On 16 June 2009, the Applicants petitioned the Committee. They alleged that Denmark violated their rights under articles 2 (prevention of racial discrimination) and 6 (effective preventions and remedies) of the Convention by failing to investigate the racist character of the attack, and by failing to provide an effective legal remedy for the pain and humiliation they suffered as a result of the attack. They also alleged that “the violent attack and the vandalism suffered, as well as the related racist motive and intent to have the family leave and take up residence in another municipality” were tantamount to violations of articles 3 (condemnation of apartheid) and 4 (prohibition of incitement).
Denmark argued that the Applicants failed to establish a prima facie case as there was no evidence that the attack was racially motivated. Therefore, it argued that the Applicants’ communication was inadmissible. The Committee agreed that the Applicants had failed to establish a prima facie case in relation to the alleged violations of article 3, as they had failed to substantiate their claim that the attackers’ intent to have them leave the municipality qualified as an act of segregation or apartheid. However, it found that they had established a prima facie case in relation to the other alleged violations.
In relation to the other alleged violations, the Committee observed that “the issue … is whether the State party fulfilled its positive obligation to investigate and prosecute the assault suffered by the [Applicants], having regard to its duty under article 2 of the Convention, to take effective action against reported incidents of discrimination”. It observed that, by hearing the matters summarily and downgrading the charges against the suspects, the District Court had set aside “the possibly racist nature of the attacks” during the investigation and had failed to adjudicate them at trial. It also observed that the attack on the Applicants was grave. Ultimately, the Committee concluded that “in circumstances as serious as those in this case … enough elements warranted a thorough investigation by public authorities into the possible racist nature of the attack … Instead, the possibility was set aside at the level of criminal investigation, thereby preventing the issue from being adjudicated at criminal trial”. The Committee commented that the onus was on the State party “to initiate an effective criminal investigation, instead of giving the petitioners the burden of proof in civil proceedings”.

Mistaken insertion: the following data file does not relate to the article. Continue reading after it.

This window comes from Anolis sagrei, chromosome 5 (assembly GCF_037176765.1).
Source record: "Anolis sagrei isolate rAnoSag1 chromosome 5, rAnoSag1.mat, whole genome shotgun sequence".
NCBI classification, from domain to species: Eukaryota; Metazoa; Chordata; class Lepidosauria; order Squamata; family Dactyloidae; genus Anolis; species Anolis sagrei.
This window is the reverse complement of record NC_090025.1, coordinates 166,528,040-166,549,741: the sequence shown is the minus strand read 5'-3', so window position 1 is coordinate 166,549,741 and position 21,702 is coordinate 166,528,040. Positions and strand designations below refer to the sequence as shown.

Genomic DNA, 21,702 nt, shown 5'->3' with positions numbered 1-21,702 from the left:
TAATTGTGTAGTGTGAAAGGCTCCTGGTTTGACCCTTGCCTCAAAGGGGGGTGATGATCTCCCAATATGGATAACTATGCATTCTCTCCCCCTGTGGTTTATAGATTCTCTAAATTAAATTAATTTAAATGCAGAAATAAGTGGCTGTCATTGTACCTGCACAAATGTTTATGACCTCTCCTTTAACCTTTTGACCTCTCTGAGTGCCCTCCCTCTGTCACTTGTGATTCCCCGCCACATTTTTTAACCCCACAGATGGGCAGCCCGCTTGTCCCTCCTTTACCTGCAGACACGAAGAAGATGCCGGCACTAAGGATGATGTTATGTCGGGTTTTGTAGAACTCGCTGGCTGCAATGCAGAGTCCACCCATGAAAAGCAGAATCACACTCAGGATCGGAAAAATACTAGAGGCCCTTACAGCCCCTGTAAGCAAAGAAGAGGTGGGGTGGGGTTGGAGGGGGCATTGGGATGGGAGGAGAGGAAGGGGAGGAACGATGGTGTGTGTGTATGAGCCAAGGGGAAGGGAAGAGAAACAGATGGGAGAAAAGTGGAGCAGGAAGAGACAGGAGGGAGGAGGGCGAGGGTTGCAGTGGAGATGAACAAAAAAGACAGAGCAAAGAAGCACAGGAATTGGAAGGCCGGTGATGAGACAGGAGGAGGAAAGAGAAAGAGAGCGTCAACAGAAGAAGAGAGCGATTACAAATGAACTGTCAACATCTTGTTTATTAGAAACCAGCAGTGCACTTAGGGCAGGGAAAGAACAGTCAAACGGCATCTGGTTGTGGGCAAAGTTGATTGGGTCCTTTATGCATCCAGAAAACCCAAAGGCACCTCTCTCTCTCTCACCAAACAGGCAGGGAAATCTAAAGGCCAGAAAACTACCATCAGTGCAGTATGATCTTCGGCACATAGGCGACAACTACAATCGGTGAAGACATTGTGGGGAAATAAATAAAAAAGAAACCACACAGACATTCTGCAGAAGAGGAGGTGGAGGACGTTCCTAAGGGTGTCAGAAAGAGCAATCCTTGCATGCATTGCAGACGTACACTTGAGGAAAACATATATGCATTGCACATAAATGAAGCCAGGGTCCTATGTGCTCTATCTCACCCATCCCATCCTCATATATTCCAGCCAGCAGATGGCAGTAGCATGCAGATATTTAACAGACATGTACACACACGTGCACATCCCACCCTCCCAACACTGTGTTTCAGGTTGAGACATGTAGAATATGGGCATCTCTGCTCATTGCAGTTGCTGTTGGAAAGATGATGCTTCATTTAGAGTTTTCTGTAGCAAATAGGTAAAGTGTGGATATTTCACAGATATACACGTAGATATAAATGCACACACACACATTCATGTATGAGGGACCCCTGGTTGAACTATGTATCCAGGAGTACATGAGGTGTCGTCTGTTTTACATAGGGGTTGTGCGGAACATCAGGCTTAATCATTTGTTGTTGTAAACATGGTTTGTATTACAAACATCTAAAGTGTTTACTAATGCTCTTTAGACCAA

This was not sufficient to found an independent breach of article 4. However, it was enough to establish breaches of articles 2 and 6. Ultimately, the Committee recommended that Denmark grant the Applicants compensation for the material and moral injuries caused by the attack.
Relevance to the Victorian Charter
Section 8(3) of the Victorian Charter gives every person “the right to equal and effective protection against discrimination”. As section 8(3) resembles article 2(1)(d) of the Convention, the Committee’s decision provides guidance as to how section 8(3) of the Charter should be interpreted.
The Committee’s decision establishes that, where circumstances suggest that an alleged crime may have a racist element, to comply with article 2(1)(d) of the Convention, a State must thoroughly investigate that possibly racist element, and, when appropriate, vigorously prosecute the suspect on the basis that the alleged crime has a racist element. In turn, the decision suggests that, to comply with section 8(3) of the Charter, Victorian authorities must seriously investigate and prosecute the possibly racist nature of criminal acts.
The decision can be found online at: http://www2.ohchr.org/english/bodies/cerd/docs/jurisprudence/CERD-C-80-D-46-2009_en.doc
Andrew Wilcock is a Lawyer on secondment to PILCH from Allens Arthur Robinson.